Should SJU Celebrate Columbus Day?

Some+students+say+St.+John%27s+should+not+recognize+Columbus+Day+as+a+holiday.
Back to Article
Back to Article

Should SJU Celebrate Columbus Day?

Some students say St. John's should not recognize Columbus Day as a holiday.

Some students say St. John's should not recognize Columbus Day as a holiday.

PHOTO COURTESY/INTERNAL COMMUNICATIONS

Some students say St. John's should not recognize Columbus Day as a holiday.

PHOTO COURTESY/INTERNAL COMMUNICATIONS

PHOTO COURTESY/INTERNAL COMMUNICATIONS

Some students say St. John's should not recognize Columbus Day as a holiday.

Angelica Acevedo, Opinion Editor, Co-Social Media Manager

Hang on for a minute...we're trying to find some more stories you might like.


Email This Story






A series of Instagram posts by the student activist organization Social Justice Exchange (SJE) called for the University to stop celebrating Columbus Day and recognize Indigenous People’s Day instead.

These seven posts garnered a total of more than 300 likes from various students and organizations on campus, including Global Goals SJU, Feminists Unite and the St. John’s Office of Global Studies.

LJ Vogel, the leader of SJE, said that the conversation sparked by the posts is not just about Columbus Day, but also about a larger issue in the University’s history.

“Our university has a really questionable history when it comes to Native American students,” Vogel said, referring to the school’s prior nickname of Redmen. That was changed to Red Storm in 1994.

“Our University’s mission explicitly points out truth, love and respect,” Vogel said. “In line with these values, [it] should recognize that the truth of Columbus is that he was no one to revere. He is a symbol of pain, of loss and of oppression for Natives.”

Even though many U.S. cities and universities have stopped celebrating Columbus Day, such as Los Angeles, Minneapolis and Austin, Texas, St. John’s still recognizes it as a national holiday.

“Columbus Day is a federal holiday that recalls Christopher Columbus’ landing in ‘the new world,’” Brian Browne, executive director University Relations, said. “For many who celebrate this annual holiday, it is a day that commemorates this event and celebrates Italian-American heritage.”

In addition to sending an internal email encouraging students to participate in the Columbus Day Parade in Manhattan, the University also shared a post on its official Instagram page (@stjohnsu), wishing students a happy day off.

Browne added that, “The parade in New York City that St. John’s has long been a part of is organized by the Columbus Citizens Foundation and is the largest annual celebration of Italian-American heritage in the world.”

In the University’s Instagram post, some students expressed dissatisfaction with the University for celebrating this day.

One comment read, “I know St. John’s [has a] strong Italian connection, but can we stop celebrating this man. The things. Evidence of his atrocities are overwhelming.”

Student Kimberly Balderas, who is one of the leaders of Students of Consciousness, also commented on the University’s Instagram post. She said Columbus’ arrival is responsible for bringing “slavery, diseases and murderers who terrorized a multitude of Indigenous tribes.”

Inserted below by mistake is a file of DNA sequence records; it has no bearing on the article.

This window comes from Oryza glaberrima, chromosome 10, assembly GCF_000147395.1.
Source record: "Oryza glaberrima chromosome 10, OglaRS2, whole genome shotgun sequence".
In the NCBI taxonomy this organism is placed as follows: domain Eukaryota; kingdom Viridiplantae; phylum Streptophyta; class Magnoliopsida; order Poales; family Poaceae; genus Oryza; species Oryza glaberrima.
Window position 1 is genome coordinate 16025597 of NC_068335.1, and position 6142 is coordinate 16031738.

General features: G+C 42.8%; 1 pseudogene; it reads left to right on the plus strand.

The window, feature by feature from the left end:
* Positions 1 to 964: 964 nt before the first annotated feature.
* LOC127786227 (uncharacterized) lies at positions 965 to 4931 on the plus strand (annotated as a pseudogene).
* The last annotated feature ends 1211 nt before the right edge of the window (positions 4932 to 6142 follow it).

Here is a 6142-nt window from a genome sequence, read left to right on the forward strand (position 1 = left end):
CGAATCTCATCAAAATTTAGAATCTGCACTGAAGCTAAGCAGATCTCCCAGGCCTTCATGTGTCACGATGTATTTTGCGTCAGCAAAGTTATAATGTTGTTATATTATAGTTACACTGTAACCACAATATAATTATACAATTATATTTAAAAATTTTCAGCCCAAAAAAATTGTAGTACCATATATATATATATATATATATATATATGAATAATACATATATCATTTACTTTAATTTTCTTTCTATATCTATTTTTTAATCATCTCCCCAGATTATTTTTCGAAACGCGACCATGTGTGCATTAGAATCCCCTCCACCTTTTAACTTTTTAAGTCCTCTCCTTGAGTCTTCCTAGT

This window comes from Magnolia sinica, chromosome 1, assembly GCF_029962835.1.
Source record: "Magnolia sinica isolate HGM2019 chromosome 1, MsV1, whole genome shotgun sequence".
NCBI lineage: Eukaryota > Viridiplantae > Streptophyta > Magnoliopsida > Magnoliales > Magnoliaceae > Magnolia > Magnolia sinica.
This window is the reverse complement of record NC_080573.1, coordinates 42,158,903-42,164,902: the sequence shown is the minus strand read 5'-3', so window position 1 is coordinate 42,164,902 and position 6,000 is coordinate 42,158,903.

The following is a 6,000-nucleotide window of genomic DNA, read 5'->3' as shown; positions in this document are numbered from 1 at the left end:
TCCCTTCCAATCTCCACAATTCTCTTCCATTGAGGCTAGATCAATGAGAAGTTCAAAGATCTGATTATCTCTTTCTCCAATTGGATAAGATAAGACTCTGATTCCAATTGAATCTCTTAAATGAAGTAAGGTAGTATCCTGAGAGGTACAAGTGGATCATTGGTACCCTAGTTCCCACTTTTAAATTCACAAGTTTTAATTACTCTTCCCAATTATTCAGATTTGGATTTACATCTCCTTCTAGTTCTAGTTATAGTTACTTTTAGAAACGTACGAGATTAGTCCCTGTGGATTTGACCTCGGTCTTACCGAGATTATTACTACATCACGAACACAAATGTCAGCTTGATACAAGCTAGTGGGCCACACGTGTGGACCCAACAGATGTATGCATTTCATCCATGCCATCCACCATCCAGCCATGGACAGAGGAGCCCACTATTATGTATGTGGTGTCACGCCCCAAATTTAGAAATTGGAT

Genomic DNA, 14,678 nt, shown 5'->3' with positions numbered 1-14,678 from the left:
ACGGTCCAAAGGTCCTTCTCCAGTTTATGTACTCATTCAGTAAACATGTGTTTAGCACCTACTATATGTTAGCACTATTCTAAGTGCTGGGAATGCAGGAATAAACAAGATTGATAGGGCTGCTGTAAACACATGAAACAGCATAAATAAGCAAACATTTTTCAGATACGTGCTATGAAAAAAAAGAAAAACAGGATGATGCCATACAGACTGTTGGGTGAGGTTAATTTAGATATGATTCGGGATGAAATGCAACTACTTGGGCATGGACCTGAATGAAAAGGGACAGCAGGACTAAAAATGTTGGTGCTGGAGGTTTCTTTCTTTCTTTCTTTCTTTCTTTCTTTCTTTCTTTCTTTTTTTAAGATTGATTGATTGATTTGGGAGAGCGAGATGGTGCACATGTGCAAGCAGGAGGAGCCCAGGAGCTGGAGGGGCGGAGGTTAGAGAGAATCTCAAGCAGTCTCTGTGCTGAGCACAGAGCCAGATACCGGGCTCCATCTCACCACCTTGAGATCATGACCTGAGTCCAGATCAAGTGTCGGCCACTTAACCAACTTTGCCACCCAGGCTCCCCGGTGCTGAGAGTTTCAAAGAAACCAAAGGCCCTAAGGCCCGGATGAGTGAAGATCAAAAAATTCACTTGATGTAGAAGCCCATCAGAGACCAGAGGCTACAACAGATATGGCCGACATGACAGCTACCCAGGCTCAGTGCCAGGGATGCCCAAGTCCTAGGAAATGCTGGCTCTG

Similarly, the Latin American Student Organization (LASO) condemned the holiday.

“The school is still celebrating Columbus Day even after all these years and the recent massive calling out of its celebration,” LASO said in a statement. “We don’t believe the school’s mission aligns with the celebration of genocide. That’s why as an organization that honors the heritage and diverse cultures, we celebrated Indigenous Peoples Day by posting on Instagram and sharing with our general body ways to celebrate it.”

SJE has not formally reached out to the University about this issue. However, Vogel invites administrators and faculty members to their roundtable discussion on Friday, Oct. 20.

“We are hoping that they show up to our discussion on Friday and talk to students about why recognizing Indigenous people instead of Columbus would be an important and welcome change,” Vogel said. “That being said, if they do not show up, we will make sure we are heard one way or another, though I can’t say yet in what form we will reach out.”

Global Goals SJU (GGS), a student organization dedicated to bringing awareness to the United Nations’ 17 Sustainable Development that 193 worldwide leaders committed to, expressed their support of SJE’s efforts on a national scale.

“Our government needs to recognize its longstanding history of human rights violations” GGS said. “We should be working to combat the long perceived heroics of a tyrannical murderer and instead recognize his invasion for what it actually is.”

Not everyone feels as strongly as SJE and its supporters.

Senior Kristen Rozycki, who is of Italian descent, believes that there could be a compromise.

“I don’t think Italians should lose their chance to celebrate their traditions,” Rozycki said, “but I also think that Native Americans deserve recognition and celebration of their culture as well.”

Frank Obermeyer, president of Student Government Inc., said that the issue of celebrating Columbus Day was brought up by a representative during their Campus Dialogue meeting on Monday and promised to investigate the issue among the greater student body.

“Members of the SGI Assembly were sympathetic to how the celebration of Columbus Day may affect members of the St. John’s community,” he said. “The Assembly is willing to raise these concerns to administration once we are able to further investigate student opinion.”

Print Friendly, PDF & Email